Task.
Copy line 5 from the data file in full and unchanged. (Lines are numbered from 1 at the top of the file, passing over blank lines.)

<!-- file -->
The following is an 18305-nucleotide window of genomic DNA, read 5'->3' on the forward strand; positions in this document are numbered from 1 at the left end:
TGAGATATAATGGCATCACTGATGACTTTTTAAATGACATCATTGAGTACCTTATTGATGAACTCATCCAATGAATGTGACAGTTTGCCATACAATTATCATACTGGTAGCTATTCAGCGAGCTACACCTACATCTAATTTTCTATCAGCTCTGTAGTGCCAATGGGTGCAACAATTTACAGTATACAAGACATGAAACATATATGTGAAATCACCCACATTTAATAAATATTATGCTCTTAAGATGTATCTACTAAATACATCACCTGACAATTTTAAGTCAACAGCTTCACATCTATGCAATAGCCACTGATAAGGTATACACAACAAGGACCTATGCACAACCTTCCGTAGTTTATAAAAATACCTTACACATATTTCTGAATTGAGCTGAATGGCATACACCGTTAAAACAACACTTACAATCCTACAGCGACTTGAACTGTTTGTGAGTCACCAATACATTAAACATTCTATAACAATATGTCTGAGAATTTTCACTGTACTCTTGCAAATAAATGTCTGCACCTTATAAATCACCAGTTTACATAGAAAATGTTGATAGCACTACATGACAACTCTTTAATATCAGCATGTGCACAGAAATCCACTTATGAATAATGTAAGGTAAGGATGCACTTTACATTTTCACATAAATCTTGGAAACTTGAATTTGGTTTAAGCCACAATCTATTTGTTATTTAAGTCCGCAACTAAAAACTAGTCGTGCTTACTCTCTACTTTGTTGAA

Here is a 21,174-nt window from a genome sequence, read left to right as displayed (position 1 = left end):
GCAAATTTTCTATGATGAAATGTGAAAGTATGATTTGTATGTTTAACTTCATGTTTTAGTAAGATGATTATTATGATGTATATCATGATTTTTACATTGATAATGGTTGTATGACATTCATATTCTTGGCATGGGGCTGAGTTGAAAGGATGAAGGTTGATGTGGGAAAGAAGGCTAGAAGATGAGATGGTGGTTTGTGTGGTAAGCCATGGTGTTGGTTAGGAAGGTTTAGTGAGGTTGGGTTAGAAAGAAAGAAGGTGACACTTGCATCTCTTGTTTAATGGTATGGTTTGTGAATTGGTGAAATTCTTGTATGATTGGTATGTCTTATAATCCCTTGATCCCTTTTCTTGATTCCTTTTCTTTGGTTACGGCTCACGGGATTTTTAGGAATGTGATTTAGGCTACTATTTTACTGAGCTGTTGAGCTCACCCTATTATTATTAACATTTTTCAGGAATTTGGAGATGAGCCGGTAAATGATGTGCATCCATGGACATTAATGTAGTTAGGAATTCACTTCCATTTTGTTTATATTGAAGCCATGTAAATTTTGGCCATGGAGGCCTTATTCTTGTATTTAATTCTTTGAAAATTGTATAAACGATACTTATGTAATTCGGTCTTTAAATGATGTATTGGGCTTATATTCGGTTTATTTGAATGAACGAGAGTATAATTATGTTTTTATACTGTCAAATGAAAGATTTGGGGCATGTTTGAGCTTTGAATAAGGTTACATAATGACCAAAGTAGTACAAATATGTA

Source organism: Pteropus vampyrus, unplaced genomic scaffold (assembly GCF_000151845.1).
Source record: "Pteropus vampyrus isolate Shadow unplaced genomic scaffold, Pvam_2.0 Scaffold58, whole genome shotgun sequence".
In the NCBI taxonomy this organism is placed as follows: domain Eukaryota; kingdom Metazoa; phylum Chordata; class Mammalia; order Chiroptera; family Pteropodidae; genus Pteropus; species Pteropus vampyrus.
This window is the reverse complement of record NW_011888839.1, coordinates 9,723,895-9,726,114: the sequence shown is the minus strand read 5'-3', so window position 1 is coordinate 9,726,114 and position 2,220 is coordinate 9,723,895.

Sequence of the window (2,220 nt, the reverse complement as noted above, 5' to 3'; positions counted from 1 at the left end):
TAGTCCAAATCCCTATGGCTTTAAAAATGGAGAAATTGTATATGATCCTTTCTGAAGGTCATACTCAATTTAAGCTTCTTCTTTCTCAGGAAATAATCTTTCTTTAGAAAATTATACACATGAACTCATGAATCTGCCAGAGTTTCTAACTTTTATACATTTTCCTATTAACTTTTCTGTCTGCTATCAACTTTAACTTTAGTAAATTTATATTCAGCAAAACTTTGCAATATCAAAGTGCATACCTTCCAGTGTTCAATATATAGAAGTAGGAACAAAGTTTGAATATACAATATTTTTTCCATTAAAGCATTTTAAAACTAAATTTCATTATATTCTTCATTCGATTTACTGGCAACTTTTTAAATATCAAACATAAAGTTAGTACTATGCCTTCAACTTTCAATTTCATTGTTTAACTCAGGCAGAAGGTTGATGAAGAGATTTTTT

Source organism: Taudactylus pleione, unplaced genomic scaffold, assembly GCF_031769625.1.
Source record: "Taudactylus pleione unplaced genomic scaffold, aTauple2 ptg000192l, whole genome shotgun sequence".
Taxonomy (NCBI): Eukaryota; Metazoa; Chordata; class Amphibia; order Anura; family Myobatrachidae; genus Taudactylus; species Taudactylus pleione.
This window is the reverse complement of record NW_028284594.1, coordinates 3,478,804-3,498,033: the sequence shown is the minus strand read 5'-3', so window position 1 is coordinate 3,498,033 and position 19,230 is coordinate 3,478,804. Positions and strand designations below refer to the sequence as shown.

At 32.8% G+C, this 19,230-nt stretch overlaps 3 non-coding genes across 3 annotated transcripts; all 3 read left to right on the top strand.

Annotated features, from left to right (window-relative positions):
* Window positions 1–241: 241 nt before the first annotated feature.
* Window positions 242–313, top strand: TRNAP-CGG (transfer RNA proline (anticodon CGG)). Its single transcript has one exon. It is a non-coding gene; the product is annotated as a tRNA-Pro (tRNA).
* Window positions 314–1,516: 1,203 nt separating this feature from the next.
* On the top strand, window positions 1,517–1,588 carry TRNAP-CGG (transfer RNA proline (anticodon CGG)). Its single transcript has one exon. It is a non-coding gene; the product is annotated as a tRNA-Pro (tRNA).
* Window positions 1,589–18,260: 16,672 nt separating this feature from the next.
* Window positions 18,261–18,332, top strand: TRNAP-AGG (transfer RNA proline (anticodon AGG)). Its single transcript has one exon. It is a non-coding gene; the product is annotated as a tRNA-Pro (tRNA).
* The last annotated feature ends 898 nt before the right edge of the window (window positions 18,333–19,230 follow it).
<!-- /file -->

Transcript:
Source organism: Pteropus vampyrus, unplaced genomic scaffold (assembly GCF_000151845.1).